joiner


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join·er

 (joi′nər)
n.
1. A carpenter, especially a cabinetmaker.
2. Informal A person given to joining groups, organizations, or causes.

joiner

(ˈdʒɔɪnə)
n
1. (Building) chiefly Brit a person trained and skilled in making finished woodwork, such as windows, doors, and stairs
2. a person or thing that joins
3. informal a person who joins many clubs, causes, etc

join•er

(ˈdʒɔɪ nər)

n.
1. a person or thing that joins.
2. a carpenter, esp. one who constructs doors, window sashes, paneling, and other permanent woodwork.
3. a person given to joining groups or organizations.
[1350–1400; Middle English joinour < Anglo-French joignour]

joiner

An independent merchant ship sailed to join a convoy. See also joiner convoy; joiner section.
ThesaurusAntonymsRelated WordsSynonymsLegend:
Noun1.joiner - a person who likes to join groups
fellow member, member - one of the persons who compose a social group (especially individuals who have joined and participate in a group organization); "only members will be admitted"; "a member of the faculty"; "she was introduced to all the members of his family"
2.joiner - a woodworker whose work involves making things by joining pieces of wood
woodworker, woodman, woodsman - makes things out of wood
Translations
نَجّارنـَجَّارٌ
truhlář
bygningssnedkersnedker
puuseppä
menuisiernavire ralliantmenuiserie
stolar
asztalos
húsgagna- og innréttingasmiîur
建具屋
소목장이
galdnieks
stolár
inredningssnickare
ผู้เข้าร่วม
thợ mộc

joiner

[ˈdʒɔɪnəʳ] N (= carpenter) → carpintero/a m/f

joiner

[ˈdʒɔɪnər] nmenuisier/ière
He's a joiner → Il est menuisier.

joiner

nTischler(in) m(f), → Schreiner(in) m(f)

joiner

[ˈdʒɔɪnəʳ] nfalegname m

joiner

(ˈdʒoinə) noun
a skilled worker in wood who puts doors, stairs etc into buildings.
ˈjoinery noun
the work of a joiner.

joiner

نـَجَّارٌ truhlář snedker Schreiner κατασκευαστής ξύλινων κουφωμάτων carpintero de obra puuseppä menuisier stolar falegname 建具屋 소목장이 schrijnwerker snekker stolarz marceneiro столяр inredningssnickare ผู้เข้าร่วม doğramacı thợ mộc 木匠
References in classic literature ?
"We must send for John Joiner at once, with a saw."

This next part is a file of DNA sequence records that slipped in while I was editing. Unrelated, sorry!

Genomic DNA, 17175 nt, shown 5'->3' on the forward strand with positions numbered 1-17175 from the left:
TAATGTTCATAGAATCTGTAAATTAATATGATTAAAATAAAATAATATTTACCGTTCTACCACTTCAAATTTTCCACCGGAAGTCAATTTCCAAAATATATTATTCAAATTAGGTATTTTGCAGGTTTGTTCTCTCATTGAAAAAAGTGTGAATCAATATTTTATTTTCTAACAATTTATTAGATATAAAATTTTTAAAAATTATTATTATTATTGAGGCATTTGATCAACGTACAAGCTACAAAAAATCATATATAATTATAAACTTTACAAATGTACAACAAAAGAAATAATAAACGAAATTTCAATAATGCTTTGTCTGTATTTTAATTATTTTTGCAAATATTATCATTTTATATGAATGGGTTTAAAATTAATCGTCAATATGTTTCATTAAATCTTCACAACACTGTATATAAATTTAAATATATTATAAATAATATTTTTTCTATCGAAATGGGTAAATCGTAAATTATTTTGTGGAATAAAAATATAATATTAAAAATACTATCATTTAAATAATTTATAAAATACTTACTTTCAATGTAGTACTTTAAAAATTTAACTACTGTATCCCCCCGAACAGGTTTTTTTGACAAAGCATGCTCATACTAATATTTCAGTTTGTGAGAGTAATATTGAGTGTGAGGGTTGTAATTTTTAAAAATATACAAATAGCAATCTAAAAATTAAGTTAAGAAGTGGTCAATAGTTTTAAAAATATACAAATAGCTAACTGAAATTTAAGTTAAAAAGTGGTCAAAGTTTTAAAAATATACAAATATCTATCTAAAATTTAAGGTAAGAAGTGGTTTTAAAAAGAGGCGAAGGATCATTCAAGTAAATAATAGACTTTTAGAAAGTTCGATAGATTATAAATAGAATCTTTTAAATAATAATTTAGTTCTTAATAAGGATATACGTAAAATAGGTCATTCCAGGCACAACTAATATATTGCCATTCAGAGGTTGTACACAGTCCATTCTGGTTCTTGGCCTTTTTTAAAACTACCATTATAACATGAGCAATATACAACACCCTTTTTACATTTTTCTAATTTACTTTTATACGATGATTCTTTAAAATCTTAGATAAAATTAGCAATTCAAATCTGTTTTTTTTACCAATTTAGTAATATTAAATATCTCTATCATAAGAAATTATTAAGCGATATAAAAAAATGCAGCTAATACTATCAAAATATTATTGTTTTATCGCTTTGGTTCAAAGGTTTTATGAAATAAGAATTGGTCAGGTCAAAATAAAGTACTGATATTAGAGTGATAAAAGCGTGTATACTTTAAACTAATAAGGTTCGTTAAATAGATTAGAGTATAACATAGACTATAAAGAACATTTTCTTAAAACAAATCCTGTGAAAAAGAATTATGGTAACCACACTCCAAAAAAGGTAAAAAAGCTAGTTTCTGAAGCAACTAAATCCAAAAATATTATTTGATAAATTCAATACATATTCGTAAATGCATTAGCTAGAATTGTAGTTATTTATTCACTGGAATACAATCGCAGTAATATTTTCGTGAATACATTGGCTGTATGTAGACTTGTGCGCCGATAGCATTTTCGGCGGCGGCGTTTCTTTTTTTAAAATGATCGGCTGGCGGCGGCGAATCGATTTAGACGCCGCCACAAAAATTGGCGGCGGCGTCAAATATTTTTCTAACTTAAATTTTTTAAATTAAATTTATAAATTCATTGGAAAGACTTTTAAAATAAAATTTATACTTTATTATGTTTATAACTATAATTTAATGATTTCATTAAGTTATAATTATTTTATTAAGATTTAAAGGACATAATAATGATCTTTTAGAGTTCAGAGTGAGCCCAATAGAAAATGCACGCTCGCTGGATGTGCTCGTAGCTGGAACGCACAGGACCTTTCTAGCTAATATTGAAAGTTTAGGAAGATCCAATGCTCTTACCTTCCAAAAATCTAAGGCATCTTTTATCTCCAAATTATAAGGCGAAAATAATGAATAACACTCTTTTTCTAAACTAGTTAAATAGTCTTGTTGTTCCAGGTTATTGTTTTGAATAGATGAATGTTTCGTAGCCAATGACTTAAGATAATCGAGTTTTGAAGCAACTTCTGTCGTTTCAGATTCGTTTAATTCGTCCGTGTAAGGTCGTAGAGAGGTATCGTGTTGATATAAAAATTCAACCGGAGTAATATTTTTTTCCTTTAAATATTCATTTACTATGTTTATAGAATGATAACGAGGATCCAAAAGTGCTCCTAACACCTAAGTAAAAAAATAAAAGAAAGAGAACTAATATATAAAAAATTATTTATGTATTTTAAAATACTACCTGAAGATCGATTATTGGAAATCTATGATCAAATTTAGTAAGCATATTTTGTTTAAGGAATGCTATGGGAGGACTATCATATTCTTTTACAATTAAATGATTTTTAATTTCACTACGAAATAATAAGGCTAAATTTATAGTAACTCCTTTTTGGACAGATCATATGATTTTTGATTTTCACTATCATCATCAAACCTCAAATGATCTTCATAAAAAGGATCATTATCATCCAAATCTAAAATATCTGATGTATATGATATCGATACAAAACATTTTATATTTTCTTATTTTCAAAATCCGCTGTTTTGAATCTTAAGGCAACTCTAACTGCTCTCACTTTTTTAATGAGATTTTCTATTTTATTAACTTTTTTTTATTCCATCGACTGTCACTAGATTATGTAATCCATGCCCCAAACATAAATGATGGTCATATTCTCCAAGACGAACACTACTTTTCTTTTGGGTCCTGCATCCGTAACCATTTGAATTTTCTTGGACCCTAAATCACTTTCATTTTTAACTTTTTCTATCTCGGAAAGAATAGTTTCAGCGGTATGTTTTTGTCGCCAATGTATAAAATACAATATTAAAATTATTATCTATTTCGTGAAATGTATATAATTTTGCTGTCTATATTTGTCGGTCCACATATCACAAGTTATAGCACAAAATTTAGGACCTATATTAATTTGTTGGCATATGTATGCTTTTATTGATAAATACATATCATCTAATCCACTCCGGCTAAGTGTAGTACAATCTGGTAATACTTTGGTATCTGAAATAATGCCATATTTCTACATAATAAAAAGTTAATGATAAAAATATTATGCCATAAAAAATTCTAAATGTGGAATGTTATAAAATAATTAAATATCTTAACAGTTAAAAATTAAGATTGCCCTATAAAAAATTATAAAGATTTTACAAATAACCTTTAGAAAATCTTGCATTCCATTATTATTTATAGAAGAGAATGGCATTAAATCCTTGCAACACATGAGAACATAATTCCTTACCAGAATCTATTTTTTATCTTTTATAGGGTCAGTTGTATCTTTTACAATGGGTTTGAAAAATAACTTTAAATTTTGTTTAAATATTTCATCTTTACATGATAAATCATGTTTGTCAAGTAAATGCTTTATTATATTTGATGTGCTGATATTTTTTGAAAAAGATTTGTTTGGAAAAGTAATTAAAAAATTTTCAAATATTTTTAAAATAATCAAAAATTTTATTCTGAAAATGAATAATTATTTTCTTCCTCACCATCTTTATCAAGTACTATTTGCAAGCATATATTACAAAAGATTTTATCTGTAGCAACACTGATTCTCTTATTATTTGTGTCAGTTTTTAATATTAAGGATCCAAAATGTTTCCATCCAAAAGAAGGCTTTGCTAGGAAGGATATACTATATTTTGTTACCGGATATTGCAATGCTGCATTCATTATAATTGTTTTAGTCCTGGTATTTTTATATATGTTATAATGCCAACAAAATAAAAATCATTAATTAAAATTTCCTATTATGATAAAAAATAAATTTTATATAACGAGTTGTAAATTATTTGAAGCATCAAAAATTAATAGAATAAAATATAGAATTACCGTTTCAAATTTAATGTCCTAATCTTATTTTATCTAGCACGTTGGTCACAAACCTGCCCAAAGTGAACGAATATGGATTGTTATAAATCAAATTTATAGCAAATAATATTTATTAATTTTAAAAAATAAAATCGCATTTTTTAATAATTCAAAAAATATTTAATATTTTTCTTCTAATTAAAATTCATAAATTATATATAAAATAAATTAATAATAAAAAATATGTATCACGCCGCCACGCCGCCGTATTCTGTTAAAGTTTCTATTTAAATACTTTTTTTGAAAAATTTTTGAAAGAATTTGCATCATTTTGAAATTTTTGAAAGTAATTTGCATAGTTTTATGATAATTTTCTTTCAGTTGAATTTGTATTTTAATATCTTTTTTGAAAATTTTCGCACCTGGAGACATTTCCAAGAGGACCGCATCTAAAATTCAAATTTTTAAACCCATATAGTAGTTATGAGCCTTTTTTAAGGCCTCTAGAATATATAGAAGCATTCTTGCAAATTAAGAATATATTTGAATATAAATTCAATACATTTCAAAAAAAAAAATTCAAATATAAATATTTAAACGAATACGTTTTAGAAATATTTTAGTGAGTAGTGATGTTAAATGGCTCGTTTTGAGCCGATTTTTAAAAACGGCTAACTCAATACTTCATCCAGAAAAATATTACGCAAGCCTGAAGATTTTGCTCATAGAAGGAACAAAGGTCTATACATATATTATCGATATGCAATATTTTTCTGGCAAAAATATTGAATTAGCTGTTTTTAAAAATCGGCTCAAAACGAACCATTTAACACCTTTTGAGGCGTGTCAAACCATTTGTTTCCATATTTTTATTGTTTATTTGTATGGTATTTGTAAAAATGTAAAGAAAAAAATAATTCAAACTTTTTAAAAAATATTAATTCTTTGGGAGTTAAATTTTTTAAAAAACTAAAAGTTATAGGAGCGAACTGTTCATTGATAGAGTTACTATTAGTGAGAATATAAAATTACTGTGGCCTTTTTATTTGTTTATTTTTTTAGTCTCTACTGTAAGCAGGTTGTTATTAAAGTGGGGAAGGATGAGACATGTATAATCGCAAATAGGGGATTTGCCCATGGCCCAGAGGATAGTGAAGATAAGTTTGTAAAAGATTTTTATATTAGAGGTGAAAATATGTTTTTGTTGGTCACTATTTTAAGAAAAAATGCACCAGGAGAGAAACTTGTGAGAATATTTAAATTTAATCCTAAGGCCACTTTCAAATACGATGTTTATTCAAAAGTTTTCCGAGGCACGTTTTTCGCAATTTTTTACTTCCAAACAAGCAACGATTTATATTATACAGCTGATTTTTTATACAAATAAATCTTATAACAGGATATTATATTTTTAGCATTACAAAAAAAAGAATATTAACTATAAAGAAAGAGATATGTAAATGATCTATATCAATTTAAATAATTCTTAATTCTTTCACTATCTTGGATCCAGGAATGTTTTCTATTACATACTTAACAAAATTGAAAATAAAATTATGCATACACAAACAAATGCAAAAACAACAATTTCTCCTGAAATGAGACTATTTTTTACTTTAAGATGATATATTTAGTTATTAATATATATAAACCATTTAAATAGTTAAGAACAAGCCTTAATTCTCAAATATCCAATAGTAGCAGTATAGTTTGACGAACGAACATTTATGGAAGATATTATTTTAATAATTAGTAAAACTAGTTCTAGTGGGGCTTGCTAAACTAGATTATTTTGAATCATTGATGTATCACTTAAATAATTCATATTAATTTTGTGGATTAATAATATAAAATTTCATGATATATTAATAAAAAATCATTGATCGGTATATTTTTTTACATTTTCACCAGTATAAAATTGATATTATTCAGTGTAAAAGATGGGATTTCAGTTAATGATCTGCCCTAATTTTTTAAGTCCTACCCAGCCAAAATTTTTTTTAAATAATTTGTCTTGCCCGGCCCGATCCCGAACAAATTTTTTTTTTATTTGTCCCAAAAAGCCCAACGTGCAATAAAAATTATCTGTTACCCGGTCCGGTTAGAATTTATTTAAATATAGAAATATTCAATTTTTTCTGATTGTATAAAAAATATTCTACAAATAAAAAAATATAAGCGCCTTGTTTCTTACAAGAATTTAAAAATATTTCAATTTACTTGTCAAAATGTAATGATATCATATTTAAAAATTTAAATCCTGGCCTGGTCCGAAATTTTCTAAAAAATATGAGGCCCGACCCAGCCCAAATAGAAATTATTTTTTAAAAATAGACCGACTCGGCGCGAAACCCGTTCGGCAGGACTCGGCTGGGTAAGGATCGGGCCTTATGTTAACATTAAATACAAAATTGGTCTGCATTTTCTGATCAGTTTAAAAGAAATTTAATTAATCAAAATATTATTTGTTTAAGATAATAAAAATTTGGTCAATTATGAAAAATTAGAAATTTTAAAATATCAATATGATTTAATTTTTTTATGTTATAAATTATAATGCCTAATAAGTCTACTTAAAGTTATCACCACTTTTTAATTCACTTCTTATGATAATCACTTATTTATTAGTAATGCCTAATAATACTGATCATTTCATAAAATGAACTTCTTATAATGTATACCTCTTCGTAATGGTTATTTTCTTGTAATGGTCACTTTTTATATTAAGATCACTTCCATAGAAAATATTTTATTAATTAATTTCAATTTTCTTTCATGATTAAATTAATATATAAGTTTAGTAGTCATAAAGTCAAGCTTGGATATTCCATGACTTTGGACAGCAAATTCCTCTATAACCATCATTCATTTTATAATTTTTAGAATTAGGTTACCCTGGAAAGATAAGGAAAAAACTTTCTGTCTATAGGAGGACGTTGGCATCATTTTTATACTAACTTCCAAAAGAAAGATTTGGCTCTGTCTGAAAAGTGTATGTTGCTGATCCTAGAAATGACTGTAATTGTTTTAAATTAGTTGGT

If Tom hath broken his arm, we will get a joiner to mend un again."
Her majesty said, if I would contrive a boat, her own joiner should make it, and she would provide a place for me to sail in.
A happy-go-lucky; neither craven nor valiant; taking perils as they came with an indifferent air; and while engaged in the most imminent crisis of the chase, toiling away, calm and collected as a journeyman joiner engaged for the year.
Nevertheless, it was conveyed away under cover of the night and committed to the care of a skilful joiner. He doctored our old friend so successfully, that, in the course of a few days, it made its appearance in the public room of the British Coffee Houses in King Street."
Victim of her marriage with a debauched joiner, she was oppressed by the needs of many infant children.
He came down so quietly and openly that the boy imagined him to be some carpenter or joiner at work in the hotel.
Most unwilling was his testimony, and given with many tears; but he admitted that two years since, when residing at York, he was suddenly afflicted with a sore disease, while labouring for Isaac the rich Jew, in his vocation of a joiner; that he had been unable to stir from his bed until the remedies applied by Rebecca's directions, and especially a warming and spicy-smelling balsam, had in some degree restored him to the use of his limbs.
"To a joiner for window frames, bedstead, hollow stool, and other things, twenty livres, two sols parisis."
The pugilist's own background presented an elaborate scheme of oak and tiles, with inglenooks green from the joiner, and a china cupboard with leaded panes behind his bullet head.
The people wherewith you plant ought to be gardeners, ploughmen, laborers, smiths, carpenters, joiners, fishermen, fowlers, with some few apothecaries, surgeons, cooks, and bakers.
He had no theories about setting the world to rights, but he saw there was a great deal of damage done by building with ill-seasoned timber--by ignorant men in fine clothes making plans for outhouses and workshops and the like without knowing the bearings of things--by slovenly joiners' work, and by hasty contracts that could never be fulfilled without ruining somebody; and he resolved, for his part, to set his face against such doings.